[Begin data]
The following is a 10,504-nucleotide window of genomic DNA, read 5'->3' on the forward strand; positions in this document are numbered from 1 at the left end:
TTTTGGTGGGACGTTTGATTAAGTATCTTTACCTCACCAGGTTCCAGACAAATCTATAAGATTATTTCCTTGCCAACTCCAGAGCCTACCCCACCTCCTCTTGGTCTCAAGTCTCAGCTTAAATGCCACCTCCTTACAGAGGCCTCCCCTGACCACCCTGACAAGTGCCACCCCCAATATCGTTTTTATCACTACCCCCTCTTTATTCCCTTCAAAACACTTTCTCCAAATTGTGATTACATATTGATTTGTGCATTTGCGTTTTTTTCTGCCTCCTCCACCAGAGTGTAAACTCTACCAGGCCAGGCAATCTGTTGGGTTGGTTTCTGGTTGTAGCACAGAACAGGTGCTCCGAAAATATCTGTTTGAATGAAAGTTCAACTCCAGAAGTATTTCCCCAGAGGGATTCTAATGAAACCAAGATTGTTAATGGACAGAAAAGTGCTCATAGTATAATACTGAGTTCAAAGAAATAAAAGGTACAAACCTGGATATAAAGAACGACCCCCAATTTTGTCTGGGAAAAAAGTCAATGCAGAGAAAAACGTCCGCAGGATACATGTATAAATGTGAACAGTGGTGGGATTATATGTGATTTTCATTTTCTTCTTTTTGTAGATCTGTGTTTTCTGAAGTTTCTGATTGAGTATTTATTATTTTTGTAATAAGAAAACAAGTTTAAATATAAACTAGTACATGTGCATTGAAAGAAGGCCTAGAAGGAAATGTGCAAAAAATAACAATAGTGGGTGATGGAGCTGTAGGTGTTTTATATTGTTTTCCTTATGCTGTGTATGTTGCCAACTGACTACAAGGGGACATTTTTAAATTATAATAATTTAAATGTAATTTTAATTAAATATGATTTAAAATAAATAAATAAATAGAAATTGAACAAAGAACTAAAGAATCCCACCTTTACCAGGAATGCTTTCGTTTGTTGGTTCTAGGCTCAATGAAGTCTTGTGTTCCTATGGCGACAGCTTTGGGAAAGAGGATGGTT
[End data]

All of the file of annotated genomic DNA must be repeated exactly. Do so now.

The following is a 10,504-nucleotide window of genomic DNA, read 5'->3' on the forward strand; positions in this document are numbered from 1 at the left end:
TTTTGGTGGGACGTTTGATTAAGTATCTTTACCTCACCAGGTTCCAGACAAATCTATAAGATTATTTCCTTGCCAACTCCAGAGCCTACCCCACCTCCTCTTGGTCTCAAGTCTCAGCTTAAATGCCACCTCCTTACAGAGGCCTCCCCTGACCACCCTGACAAGTGCCACCCCCAATATCGTTTTTATCACTACCCCCTCTTTATTCCCTTCAAAACACTTTCTCCAAATTGTGATTACATATTGATTTGTGCATTTGCGTTTTTTTCTGCCTCCTCCACCAGAGTGTAAACTCTACCAGGCCAGGCAATCTGTTGGGTTGGTTTCTGGTTGTAGCACAGAACAGGTGCTCCGAAAATATCTGTTTGAATGAAAGTTCAACTCCAGAAGTATTTCCCCAGAGGGATTCTAATGAAACCAAGATTGTTAATGGACAGAAAAGTGCTCATAGTATAATACTGAGTTCAAAGAAATAAAAGGTACAAACCTGGATATAAAGAACGACCCCCAATTTTGTCTGGGAAAAAAGTCAATGCAGAGAAAAACGTCCGCAGGATACATGTATAAATGTGAACAGTGGTGGGATTATATGTGATTTTCATTTTCTTCTTTTTGTAGATCTGTGTTTTCTGAAGTTTCTGATTGAGTATTTATTATTTTTGTAATAAGAAAACAAGTTTAAATATAAACTAGTACATGTGCATTGAAAGAAGGCCTAGAAGGAAATGTGCAAAAAATAACAATAGTGGGTGATGGAGCTGTAGGTGTTTTATATTGTTTTCCTTATGCTGTGTATGTTGCCAACTGACTACAAGGGGACATTTTTAAATTATAATAATTTAAATGTAATTTTAATTAAATATGATTTAAAATAAATAAATAAATAGAAATTGAACAAAGAACTAAAGAATCCCACCTTTACCAGGAATGCTTTCGTTTGTTGGTTCTAGGCTCAATGAAGTCTTGTGTTCCTATGGCGACAGCTTTGGGAAAGAGGATGGTT